Study Breaking Bread

Oh, Libby,

I’ve been studying a bit recently.  Which I’m pretty pissed about.  Why did nobody warn me 15 years ago that I was picking a profession that requires reoccurring certification and test –taking throughout my lifetime?  Where was that in the career counseling handbook? Because - and this is the honest-to-goodness truth - no matter how many tests I take, or years of school and training I have completed, there is always this looming, horrific fear that this, THIS, will be the test I fail.  This will be the time they ALL finally figure out that I’ve been just sneaking by the whole time, that I DON’T know what I am doing and that I truly am barely employable. 

I still wake up some nights in a cold sweat after a nightmare of walking into some exam, opening the booklet, seeing the first questions and drawing an absolute blank, realizing I had studied all the wrong material or, worse, I hadn’t even known there was an exam at all!  Apparently, despite my best attempts at finding my inner Sheryl Sandberg, confidence does not come with age.  Neither, unfortunately, does an attention span.

Which brings me back to my “studying a bit” comment.  Turns out, I can only get about 45-60 minutes of good studying in before my mind starts wandering and I need a break.  Sometimes, it’s to scrape off the dried hummus I suddenly spot on the baseboard (June? Harvey?).  Better, though, is when I use that time to produce something worthwhile – namely, something edible.  And when you are stuck around the house without a ton of time to devote to the kitchen, but in dire need of intermittent distraction throughout the day, nothing gets the job done quite like bread.

I’ve had my own wild yeast starter going for just under a year, now, and I have slowly been improving on my attempts at crusty loaves of sourdough, semolina, wheat, etc.  But with the big Jewish holidays of the year just come and gone, I’ve been on a bit of challah kick.  Challah is the skinnier, Jewish cousin of brioche. It’s a little less sweet, with significantly less fat as it does not use butter (keeping kosher and all), but still with that yeasty, eggy, rich flavor and soft, doughy texture.  Plus, these differences make it incredibly easy to make, almost regardless of the recipe. That said, my current go-to recipe is the no-knead one from Jessica Fechtor of the blog Sweet Amandine.

It’s an overnight bread, made with standard instant yeast, requiring nothing but a few stirs of a spoon and turns in a bowl.  It bakes up quickly and freezes beautifully – not to mention makes killer sandwiches, bread pudding and French toast (though, truth be told, when asked what she thought, June confessed to me with total sincerity, “I’m just not that into it.”  She did have the courtesy to look a little ashamed, when I reacted with shock and horror.  Tygh, love him, assured her that it’s ok to be wrong).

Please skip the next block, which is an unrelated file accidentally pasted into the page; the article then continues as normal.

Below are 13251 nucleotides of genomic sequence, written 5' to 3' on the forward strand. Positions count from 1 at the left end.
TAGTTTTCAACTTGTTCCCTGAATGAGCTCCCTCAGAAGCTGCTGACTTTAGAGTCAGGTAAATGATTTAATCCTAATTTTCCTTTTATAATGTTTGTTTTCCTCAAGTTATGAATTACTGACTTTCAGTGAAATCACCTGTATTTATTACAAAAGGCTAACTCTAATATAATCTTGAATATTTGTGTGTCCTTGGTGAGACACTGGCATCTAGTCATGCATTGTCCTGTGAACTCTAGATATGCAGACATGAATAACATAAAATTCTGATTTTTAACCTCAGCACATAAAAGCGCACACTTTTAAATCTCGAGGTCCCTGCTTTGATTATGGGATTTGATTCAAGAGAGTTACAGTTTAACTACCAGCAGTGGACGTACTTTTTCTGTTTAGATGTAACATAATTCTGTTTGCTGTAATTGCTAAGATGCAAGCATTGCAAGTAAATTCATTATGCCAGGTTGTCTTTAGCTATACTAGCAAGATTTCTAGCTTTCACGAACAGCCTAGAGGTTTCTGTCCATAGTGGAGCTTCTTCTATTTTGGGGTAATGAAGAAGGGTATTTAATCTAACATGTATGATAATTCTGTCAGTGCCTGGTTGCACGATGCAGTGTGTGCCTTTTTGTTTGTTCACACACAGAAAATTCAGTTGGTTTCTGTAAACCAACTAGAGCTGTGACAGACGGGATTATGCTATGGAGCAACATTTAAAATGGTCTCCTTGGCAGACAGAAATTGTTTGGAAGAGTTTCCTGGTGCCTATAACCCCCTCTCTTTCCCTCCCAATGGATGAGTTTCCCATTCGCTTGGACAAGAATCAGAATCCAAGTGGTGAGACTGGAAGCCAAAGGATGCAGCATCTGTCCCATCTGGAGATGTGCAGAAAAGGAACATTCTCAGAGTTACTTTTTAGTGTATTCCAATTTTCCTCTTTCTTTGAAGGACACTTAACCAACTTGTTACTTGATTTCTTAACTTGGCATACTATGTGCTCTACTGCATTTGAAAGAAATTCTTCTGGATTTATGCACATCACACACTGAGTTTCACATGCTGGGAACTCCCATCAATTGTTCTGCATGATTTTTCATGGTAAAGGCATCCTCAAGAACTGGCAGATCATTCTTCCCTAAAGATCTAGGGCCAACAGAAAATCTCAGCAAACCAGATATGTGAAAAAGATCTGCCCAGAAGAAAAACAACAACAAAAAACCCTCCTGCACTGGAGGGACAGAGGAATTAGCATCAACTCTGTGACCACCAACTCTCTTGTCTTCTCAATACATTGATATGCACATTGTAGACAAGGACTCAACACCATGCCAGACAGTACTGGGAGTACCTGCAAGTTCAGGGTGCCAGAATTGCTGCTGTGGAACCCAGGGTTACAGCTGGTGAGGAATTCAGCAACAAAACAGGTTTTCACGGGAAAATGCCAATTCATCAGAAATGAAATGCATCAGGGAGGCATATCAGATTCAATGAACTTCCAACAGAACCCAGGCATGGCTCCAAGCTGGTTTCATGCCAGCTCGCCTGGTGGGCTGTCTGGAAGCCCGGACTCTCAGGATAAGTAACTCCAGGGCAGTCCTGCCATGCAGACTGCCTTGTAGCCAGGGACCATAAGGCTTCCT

So while 14+ years of job-related exam taking hasn't gotten any easier, I can say with confidence that baking bread has. And, either way, I know I gave both the more-interrupted-but-no-less-dedicated old college try.  At the very least, I'll have a freezer full of challah to show for it.

Challah (the no-knead, no-fuss, overnight kind)

4 C (500g) bread flour

1 ½ tsp instant dry yeast

2 tsp fine sea salt

2 large eggs, plus one large egg yolk (save extra white in fridge for glazing later)

¾ C (190 g) water

1/3 C (75 g) olive oil

¼ C (85 g) honey 

Seeds, any kind, for sprinkling before baking (I use sesame, 'cause that's what we always had growing up).

1. Whisk together the first three dry ingredients in a large bowl.  Whisk the remaining wet ingredients in a separate, small bowl.  Pour wet into dry and stir with a wooden spoon until a wet, sticky dough forms.  Cover with plastic wrap and let sit for 10-20 minutes.

2. Remove plastic wrap and lift one edge of the dough, folding it on itself back towards the center.  Turn the bowl a bit and repeat, until you have done each side of the dough, about 6-8 turns in total.  Now flip the dough so that the folds you have created are on the bottom.  Cover tightly again with plastic wrap and let sit for 30 minutes.

3. Repeat this fold, flip, cover and rest routine four more times.  Initially, the dough will be all floppy, but over time, and as the gluten develops, it will become aerated and elastic – you will start to see little gas bubbles forming in the dough.

4. Cover again with the plastic wrap and refrigerate for 16-24 hours.

5. Cover a baking sheet with parchment paper and set aside.  Divide dough in half and then each half into thirds.  Roll each third into a strand, about 12 inches long and 3/4 inch in thickness.  Use flour if needed, but sparingly so.  Form two, three strand braids and transfer to the parchment-covered pan. 

6.  Cover with plastic wrap and let proof at room temperature for 2 to 3 hours – shorter in a warmer room, longer if your kitchen is cool.  The dough will puff up over time and should bounce back very slowly, if at all, when pressed with your finger.

7. Preheat oven to 375F. To bake, brush tops with egg white and sprinkle on seeds, if using.  Bake for 20-22 minutes, until bread is golden and tester inserted comes out clean – you should smell the bread throughout your house.

Let cool on racks.

If freezing, wrap cooled bread well in plastic wrap, then Ziploc bags.  To thaw, do so in the bag, on the counter top, reheating in a warm oven once thawed. 

Adapted from Jessica Fechtor by way of Food52